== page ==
In 1998, the General Assembly announced the decision to convene an international conference on the illicit arms trade in all its aspects.Resolution 53/77E of 4 December 1998. A Group of Governmental Experts met to examine UN member states' response to the Panel's recommendations. It recommended that the scope of the conference ‘should therefore not be limited to criminal breaches of existing arms legislation and export/import controls but consideration should be given to all relevant factors leading to the excessive and destabilising accumulation of small arms and light weapons in the context of the illicit arms trade.’Ibid., §132. It also recommended that ammunition be considered.Ibid., §130.
The UN Conference on the Illicit Trade in Small Arms and Light Weapons in All Its Aspects opened in New York on 9 July 2001, after three meetings of the Preparatory Committee. During two weeks, states negotiated the content of the document. The main points of contention included language on human rights and international humanitarian law violations, civilian possession of firearms, transfers to non-state armed groups, export controls, marking and tracing, brokering, and follow-up mechanisms.Parker and Wilson, A Diplomat's Guide to the UN Small Arms Process, Small Arms Survey, 2012, p. 28.
Serious compromises were required to achieve the goal of consensus that states had set themselves. Opposition by the United States meant that language on civilian possession was excluded.Parker and Wilson, A Diplomat's Guide to the UN Small Arms Process, Small Arms Survey, 2012, p. 30. Opposition by China and others meant that references to human rights were similarly abandoned.Parker and Wilson, A Diplomat's Guide to the UN Small Arms Process, Small Arms Survey, 2012, p. 30. China and the USA, among others, opposed references to transfers to non-state actors. L. A. De Alba Góngora, ‘Las negociaciones sobre armas pequeñas y ligeras: una visión multidimensional’, Revista Mexicana de Política Exterior, No. 75, July-October 2005, pp. 113–4.Opposition by Arab states in particular meant that the threat of excessive and destabilizing accumulation of weapons was no longer mentioned, even though this was how the UN Secretary-General had originally framed the problem.Parker and Wilson, A Diplomat's Guide to the UN Small Arms Process, Small Arms Survey, 2012, p. 30.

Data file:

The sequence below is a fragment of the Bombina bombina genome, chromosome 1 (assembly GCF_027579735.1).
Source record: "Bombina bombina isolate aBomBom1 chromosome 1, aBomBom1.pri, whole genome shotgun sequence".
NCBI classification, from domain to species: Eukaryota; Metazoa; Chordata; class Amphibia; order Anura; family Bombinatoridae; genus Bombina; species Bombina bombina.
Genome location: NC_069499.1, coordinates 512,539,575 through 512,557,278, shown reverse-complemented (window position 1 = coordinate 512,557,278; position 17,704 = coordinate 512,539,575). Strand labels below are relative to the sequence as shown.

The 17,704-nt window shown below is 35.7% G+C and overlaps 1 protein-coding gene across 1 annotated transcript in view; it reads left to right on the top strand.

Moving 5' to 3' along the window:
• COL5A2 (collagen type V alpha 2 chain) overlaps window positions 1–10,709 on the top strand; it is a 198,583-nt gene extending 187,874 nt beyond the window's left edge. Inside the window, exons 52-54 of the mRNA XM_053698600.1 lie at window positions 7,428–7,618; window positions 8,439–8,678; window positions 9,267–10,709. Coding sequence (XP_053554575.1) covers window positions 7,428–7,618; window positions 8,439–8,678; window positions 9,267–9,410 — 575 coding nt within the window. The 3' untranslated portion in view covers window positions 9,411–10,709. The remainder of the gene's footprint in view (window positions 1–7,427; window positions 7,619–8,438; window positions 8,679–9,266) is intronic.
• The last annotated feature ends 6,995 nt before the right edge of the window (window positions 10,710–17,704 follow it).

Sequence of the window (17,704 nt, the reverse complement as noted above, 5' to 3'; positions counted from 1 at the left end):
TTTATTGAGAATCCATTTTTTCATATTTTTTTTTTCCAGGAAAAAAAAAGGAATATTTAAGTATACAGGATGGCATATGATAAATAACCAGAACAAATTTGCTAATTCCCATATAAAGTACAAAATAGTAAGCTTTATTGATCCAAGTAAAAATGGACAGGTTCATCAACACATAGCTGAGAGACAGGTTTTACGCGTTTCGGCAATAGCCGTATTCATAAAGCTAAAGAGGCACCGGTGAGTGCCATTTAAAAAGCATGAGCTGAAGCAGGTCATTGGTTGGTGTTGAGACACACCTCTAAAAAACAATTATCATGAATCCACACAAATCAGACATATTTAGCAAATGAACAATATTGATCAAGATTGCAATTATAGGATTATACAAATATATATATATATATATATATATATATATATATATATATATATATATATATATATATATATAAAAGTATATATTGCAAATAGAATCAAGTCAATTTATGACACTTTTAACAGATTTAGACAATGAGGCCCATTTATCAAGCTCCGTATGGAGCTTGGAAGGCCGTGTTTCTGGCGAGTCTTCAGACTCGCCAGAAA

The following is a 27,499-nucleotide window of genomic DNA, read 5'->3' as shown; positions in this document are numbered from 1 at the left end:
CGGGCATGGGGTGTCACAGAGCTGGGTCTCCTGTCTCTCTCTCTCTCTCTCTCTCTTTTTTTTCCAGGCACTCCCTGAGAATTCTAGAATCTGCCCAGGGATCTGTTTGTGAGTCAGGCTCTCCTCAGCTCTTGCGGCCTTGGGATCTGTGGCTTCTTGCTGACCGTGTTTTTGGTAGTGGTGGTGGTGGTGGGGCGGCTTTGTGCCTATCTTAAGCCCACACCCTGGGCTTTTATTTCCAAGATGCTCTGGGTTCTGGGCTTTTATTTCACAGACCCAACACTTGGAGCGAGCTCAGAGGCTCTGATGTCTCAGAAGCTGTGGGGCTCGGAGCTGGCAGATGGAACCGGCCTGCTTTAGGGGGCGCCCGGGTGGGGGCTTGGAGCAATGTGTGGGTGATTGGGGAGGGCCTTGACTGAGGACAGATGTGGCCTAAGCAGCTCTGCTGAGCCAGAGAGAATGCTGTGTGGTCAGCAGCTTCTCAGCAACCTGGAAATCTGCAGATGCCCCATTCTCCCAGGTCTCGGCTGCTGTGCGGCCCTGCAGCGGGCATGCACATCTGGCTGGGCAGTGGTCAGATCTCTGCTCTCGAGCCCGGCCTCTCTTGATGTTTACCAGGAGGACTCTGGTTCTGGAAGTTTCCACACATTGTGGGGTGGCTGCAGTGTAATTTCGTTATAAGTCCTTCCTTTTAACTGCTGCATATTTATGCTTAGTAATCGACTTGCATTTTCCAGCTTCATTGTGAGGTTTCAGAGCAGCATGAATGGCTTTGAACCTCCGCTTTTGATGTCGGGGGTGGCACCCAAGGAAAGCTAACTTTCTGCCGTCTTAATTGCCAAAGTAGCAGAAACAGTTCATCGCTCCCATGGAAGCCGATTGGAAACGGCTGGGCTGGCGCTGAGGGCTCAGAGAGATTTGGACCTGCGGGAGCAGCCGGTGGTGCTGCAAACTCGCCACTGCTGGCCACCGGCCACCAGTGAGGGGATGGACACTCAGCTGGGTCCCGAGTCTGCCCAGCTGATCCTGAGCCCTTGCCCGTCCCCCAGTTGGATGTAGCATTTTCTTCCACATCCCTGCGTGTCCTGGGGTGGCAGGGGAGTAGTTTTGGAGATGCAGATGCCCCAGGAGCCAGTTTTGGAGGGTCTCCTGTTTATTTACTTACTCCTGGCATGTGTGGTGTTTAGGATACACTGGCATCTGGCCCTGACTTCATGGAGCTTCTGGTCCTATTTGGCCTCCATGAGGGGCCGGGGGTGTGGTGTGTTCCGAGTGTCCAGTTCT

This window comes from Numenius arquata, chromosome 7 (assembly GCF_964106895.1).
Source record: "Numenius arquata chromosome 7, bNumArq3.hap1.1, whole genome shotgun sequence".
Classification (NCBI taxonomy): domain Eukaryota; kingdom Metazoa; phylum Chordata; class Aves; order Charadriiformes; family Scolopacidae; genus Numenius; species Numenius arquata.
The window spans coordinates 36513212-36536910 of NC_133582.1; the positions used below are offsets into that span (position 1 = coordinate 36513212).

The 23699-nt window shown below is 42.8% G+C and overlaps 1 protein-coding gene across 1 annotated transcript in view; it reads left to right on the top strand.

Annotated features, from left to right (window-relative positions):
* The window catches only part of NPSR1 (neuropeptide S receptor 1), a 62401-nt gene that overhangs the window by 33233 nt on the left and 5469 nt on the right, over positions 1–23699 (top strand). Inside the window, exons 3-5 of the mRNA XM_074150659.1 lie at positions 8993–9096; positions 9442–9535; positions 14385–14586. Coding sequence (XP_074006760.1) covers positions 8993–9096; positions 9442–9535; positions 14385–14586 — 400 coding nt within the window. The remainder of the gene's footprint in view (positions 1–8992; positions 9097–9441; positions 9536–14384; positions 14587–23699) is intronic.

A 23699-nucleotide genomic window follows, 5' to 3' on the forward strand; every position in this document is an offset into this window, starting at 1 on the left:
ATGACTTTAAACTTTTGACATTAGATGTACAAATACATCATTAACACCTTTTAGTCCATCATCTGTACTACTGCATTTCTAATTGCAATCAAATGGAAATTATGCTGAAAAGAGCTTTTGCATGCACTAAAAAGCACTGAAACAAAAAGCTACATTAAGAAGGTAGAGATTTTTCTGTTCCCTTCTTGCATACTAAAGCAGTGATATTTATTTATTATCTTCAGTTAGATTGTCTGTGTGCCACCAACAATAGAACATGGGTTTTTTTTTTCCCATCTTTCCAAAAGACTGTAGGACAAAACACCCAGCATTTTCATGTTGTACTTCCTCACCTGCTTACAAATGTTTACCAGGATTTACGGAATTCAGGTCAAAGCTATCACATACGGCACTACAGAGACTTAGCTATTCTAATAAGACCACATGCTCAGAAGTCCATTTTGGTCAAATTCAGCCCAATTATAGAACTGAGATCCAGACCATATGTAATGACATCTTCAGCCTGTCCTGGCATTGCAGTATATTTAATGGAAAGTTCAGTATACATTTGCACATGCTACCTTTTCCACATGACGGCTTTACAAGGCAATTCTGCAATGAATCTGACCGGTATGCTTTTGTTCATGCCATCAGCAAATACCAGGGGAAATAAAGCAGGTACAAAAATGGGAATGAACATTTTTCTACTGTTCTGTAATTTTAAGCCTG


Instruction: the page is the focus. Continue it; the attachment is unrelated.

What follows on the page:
The Programme of Action was adopted by consensus on 20 July 2001. Biennial Meetings of States were held in 2003 (BMS1), 2005 (BMS2), 2008 (BMS3) and 2010 (BMS4). In addition, Review Conferences were held in 2006 (RevCon1) and 2012 (RevCon2).